Following Wednesday's low-volume advances (lowest of the year), stocks followed a similar pattern in Thursday's trading regimen, slumping at the open, only to rise through the day and close modestly green.
While the talking heads on Bloomberg and CNBC are hyperventilating over the February non-farm payroll report due out tomorrow morning, the true market-moving events concern central banks and they don't occur until next week and the following, beginning with the ECB policy announcement on March 10, and the FOMC meeting March 15-16.
After ADP's February private sector number coming in at 214,000 Wednesday morning, the market is expecting something in that range from the BLS, with consensus just a shade below 200,000.
Whatever the number, it should weigh on any rate decision the Fed has planned or is considering. Another 25 basis point hike in the federal funds rate at this meeting has been largely discounted by the market, meaning, that if the Fed stands pat on rates, then it is tacit understanding that their goal of four more hikes by the end of the year is very much being scrapped.
There are simply too many negative forces pulling at the Fed for them to do another rate hike. Everything from the fragile US economy to the cratering Yuan and Chinese GDP growth to the nut-case presidential primaries are under consideration by the most politically-motivated central bank in the known universe.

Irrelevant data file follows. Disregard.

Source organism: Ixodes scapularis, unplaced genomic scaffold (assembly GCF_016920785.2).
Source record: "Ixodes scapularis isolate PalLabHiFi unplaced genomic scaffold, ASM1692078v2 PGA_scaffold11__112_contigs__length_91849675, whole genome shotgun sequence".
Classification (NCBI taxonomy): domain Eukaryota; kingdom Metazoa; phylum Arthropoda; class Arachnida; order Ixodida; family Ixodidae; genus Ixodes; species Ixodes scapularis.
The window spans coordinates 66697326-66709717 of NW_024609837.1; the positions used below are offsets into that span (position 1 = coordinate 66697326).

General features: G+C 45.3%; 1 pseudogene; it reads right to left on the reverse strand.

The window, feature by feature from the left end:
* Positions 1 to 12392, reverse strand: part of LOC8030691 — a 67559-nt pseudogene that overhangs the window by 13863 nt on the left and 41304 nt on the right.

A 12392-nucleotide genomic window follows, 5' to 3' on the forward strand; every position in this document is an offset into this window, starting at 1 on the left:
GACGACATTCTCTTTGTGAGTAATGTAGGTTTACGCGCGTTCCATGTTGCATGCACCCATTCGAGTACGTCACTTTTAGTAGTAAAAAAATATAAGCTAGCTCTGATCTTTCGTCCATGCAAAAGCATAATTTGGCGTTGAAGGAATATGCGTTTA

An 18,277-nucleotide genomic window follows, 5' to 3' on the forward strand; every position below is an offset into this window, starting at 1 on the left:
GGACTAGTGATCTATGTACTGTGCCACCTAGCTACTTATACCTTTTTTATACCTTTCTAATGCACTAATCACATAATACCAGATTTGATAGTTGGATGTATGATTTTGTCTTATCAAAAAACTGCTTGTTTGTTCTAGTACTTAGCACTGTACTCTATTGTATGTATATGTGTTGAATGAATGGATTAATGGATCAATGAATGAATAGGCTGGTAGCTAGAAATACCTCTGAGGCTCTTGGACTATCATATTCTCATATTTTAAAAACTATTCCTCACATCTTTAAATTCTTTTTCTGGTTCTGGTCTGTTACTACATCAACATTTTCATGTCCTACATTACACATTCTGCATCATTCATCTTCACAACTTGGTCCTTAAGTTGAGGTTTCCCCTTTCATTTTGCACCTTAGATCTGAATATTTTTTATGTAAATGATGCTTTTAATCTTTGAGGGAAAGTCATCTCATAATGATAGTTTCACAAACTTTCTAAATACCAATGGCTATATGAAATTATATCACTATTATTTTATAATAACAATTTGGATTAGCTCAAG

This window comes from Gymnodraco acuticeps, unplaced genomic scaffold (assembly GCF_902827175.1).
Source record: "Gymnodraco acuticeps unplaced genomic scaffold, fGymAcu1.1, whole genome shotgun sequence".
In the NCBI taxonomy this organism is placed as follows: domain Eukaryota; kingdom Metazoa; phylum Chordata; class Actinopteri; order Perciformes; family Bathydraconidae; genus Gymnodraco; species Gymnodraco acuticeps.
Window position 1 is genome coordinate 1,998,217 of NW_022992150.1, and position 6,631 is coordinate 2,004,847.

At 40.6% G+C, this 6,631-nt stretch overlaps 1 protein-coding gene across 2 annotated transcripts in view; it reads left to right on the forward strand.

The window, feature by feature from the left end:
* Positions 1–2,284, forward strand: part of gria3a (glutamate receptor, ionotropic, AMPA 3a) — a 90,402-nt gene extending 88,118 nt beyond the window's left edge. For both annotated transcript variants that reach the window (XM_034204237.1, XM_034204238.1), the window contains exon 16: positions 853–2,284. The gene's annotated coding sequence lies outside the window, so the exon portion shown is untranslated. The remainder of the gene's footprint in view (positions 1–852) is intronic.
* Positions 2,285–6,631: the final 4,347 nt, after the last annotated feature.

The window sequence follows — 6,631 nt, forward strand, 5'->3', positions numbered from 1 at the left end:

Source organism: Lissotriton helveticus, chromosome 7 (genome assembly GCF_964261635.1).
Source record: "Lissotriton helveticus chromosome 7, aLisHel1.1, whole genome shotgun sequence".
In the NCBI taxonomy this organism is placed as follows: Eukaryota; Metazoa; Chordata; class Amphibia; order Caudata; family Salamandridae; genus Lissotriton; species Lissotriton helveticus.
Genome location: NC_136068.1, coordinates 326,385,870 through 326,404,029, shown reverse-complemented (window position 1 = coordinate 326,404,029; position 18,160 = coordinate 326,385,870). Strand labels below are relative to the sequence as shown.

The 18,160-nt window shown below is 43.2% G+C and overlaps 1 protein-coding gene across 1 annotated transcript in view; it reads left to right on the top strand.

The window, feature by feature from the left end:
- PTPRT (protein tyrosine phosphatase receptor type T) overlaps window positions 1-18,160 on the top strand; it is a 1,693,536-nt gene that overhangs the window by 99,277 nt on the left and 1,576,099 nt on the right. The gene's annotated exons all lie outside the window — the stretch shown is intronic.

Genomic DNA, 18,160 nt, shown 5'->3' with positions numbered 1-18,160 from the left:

That is to say nothing of the 1500-point hissy fit thrown by the DJIA after the most recent rate increase, in December of last year.
Stocks continue to keep to the script here, with the S&P within hailing distance of 2000, and the Dow closing in fast on 17,000. Both are admirable short-term goals, but they will hardly prove to be persistent. Stocks are becoming severely overbought and overvalued, and charts show all kinds of evidence that the bull run from 2009 has ended. Besides, there's growing fears of a recession looming, especially after the poor performance not only of the past two quarters, but of the general seven-year-long recovery.
The key level is 17,200 for the Dow, a point at which there is a significant patch of heavily-fortified resistance.
The Bureau of Labor Statistics (BLS) will release the February non-farm payroll report at 8:30 am ET, Friday.
S&P 500: 1,993.40, +6.95 (0.35%)
Dow: 16,943.90, +44.58 (0.26%)
NASDAQ: 4,707.42, +4.00 (0.09%)
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